The decades between 1970 and the end of the twentieth century saw the disciplines of history and anthropology draw closer together, with historians paying more attention to social and cultural factors and the significance of everyday experience in the study of the past. The people, rather than elite actors, became the focus of their inquiry, and anthropological insights into agriculture, kinship, ritual, and folk customs enabled historians to develop richer and more representative narratives. The intersection of these two disciplines also helped scholars reframe the legacies of empire and the roots of colonial knowledge.
In this collection of essays and lectures, history's turn from high politics and formal intellectual history toward ordinary lives and cultural rhythms is vividly reflected in a scholar's intellectual journey to India. Nicholas B. Dirks recounts his early study of kingship in India, the rise of the caste system, the emergence of English imperial interest in controlling markets and India's political regimes, and the development of a crisis in sovereignty that led to an extraordinary nationalist struggle. He shares his personal encounters with archives that provided the sources and boundaries for research on these subjects, ultimately revealing the limits of colonial knowledge and single disciplinary perspectives. Drawing parallels to the way American universities balance the liberal arts and specialized research today, Dirks, who has occupied senior administrative positions and now leads the University of California at Berkeley, encourages scholars to continue to apply multiple approaches to their research and build a more global and ethical archive.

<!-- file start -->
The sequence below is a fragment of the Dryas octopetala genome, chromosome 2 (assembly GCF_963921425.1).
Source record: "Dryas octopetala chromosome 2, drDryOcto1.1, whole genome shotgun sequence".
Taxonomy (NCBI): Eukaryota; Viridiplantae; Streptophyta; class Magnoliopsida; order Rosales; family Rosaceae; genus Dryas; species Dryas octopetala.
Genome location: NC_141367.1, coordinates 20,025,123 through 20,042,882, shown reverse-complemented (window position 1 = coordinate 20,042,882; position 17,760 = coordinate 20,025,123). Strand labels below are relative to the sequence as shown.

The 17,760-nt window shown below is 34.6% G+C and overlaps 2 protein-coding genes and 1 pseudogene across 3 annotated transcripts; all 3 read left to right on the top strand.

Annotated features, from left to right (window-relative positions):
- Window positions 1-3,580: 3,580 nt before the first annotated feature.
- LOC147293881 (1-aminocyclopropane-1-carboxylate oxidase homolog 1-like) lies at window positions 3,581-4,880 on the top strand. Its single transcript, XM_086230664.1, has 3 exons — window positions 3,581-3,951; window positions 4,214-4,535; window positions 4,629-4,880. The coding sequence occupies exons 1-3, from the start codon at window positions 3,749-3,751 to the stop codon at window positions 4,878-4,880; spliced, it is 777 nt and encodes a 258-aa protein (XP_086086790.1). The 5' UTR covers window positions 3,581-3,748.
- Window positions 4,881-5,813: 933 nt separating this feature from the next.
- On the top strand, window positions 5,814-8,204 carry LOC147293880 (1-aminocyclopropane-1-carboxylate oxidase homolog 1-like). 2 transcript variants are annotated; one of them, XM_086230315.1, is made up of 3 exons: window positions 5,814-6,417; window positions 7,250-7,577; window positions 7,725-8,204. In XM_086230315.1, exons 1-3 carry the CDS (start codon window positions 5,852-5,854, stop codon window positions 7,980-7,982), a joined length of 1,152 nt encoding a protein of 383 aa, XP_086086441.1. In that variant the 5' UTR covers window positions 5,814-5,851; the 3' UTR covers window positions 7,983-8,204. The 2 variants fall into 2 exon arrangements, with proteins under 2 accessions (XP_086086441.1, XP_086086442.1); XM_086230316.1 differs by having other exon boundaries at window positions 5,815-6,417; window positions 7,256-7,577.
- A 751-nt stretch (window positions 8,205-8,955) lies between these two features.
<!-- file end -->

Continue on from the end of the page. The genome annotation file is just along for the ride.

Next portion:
Subjects: Anthropology, History, Political Science, Education
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